I had a long and interesting conversation with Gil Roberts from PodTech yesterday. I was down in Palo Alto to talk with PodTech about working together on a couple of podcasting projects. He asked an interesting question during our conversation that I thought was worth repeating and discussing here.
Do you see companies investing in social media platforms, and would those platforms really establish working communities within an enterprise?
There are a lot of important threads knotted up in that question. But the two that popped out for me were the problem enterprises would want to solve with social media platforms, and how they would operate them.
The value proposition for enteprise social media platforms seems to be about knowledge exchange and collaboration. Businesses have been addressing these issues for a long, long time. Lotus Notes. Document management. Knowledge bases. Intranets. Wikis. How many relevant product categories and platforms can you name? The question any procurement team would ask when assessing a new platform is what it would bring to the table that these other systems don’t address. Not just how is it different, but how does the difference deliver value?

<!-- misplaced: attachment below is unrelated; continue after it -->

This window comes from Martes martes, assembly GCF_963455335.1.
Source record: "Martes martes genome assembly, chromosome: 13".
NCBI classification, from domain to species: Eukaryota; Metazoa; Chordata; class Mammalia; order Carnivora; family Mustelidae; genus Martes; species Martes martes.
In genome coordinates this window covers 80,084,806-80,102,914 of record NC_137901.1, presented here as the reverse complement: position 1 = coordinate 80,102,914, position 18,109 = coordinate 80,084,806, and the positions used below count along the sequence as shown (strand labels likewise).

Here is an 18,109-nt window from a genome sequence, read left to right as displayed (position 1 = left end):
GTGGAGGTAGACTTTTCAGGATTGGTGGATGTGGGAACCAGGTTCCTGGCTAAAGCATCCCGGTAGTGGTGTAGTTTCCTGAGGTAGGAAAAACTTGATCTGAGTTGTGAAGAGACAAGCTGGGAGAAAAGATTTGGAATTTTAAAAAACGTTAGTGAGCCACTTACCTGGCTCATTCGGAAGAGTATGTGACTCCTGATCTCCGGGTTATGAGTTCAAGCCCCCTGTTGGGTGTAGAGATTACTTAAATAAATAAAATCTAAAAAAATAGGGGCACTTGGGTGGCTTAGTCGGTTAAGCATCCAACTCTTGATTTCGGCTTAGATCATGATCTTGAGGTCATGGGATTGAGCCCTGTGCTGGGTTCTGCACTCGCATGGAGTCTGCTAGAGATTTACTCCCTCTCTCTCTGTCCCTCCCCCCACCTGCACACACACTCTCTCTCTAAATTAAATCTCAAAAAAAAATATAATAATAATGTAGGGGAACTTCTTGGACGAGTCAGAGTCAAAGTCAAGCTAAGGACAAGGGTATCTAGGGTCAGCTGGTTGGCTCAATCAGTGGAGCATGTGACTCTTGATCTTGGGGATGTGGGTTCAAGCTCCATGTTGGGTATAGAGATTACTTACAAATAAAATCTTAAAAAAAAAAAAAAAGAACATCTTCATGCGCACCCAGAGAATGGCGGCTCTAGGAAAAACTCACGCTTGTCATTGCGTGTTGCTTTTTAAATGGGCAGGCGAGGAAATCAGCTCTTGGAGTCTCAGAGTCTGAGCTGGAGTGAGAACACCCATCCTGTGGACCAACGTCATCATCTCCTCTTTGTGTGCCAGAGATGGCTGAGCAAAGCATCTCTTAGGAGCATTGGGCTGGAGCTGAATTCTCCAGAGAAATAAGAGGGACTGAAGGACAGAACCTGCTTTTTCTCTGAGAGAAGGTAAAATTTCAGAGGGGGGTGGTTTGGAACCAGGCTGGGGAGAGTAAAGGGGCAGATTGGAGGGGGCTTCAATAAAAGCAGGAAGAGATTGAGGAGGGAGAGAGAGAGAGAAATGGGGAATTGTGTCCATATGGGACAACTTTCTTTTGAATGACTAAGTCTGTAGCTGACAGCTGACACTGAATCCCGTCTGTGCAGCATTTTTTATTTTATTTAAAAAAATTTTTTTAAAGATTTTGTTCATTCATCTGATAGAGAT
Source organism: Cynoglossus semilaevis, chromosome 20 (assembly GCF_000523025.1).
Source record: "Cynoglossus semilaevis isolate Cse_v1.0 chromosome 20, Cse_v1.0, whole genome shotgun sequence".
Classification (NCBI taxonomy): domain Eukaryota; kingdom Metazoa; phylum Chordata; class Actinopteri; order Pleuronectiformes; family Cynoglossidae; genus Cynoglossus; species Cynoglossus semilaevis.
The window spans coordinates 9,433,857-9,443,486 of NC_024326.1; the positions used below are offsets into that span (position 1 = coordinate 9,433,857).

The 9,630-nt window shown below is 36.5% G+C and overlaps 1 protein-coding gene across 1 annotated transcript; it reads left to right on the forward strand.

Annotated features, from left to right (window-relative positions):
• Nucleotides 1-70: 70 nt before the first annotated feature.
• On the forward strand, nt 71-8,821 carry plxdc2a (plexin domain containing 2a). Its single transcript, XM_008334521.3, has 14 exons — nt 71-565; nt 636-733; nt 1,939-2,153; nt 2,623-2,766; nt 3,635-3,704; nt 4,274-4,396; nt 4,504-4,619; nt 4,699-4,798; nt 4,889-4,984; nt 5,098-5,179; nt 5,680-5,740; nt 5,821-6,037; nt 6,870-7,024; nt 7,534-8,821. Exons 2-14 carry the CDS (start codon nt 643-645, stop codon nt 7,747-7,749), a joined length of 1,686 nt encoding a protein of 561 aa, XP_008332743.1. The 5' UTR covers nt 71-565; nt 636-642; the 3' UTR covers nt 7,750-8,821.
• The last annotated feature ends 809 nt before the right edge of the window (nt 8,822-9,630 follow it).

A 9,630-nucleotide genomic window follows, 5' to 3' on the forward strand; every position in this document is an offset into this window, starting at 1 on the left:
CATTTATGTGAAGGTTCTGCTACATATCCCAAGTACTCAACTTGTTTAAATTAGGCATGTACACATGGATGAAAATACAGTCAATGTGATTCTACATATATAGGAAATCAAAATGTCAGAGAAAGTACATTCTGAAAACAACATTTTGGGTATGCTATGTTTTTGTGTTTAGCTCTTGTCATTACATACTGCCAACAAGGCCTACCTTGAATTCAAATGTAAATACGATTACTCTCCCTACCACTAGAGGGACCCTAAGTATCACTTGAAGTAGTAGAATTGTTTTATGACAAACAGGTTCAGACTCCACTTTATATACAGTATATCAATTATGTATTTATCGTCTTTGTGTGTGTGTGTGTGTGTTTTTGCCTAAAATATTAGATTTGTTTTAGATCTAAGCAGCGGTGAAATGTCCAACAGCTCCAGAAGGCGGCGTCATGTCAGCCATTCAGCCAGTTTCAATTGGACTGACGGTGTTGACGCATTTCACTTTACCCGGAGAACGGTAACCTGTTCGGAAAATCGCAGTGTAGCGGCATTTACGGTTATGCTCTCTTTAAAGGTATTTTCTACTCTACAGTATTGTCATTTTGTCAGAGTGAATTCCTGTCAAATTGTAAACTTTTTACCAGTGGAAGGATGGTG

The second question is how a social system would be managed and developed inside a business. The holy grail is a self-organizing network that delivers value by distilling and disseminating knowledge. But self-organizing networks tend to develop around passionate and exciting topics. Politics, sports, dating… When you put a social platform inside the four walls of a business, that doesn’t seem to change much. Most people don’t get passionately engaged and self-organizing about business processes, or innovation. Especially when there’s significant potential for political fallout.
At some point the current drive to develop enterprise platforms for social media tools is going to run into the lack of organizational knowledge of how to successfully cultivate engagement. Let’s be honest. How many companies can you name that have a culture of engagement offline? Will a social media platform fill in for a cultural deficiency? Not impossible. But not likely.
Not that this lesson is new for anyone, but technology is never a self-contained solution. There are real cultural and organizational challenges for bringing the kind of social platform that works on the wild Web successfully into the enterprise. Someone’s going to have to start dissecting and analyzing the techniques for developing engagement in the enterprise, beyond just the flipping of a product switch.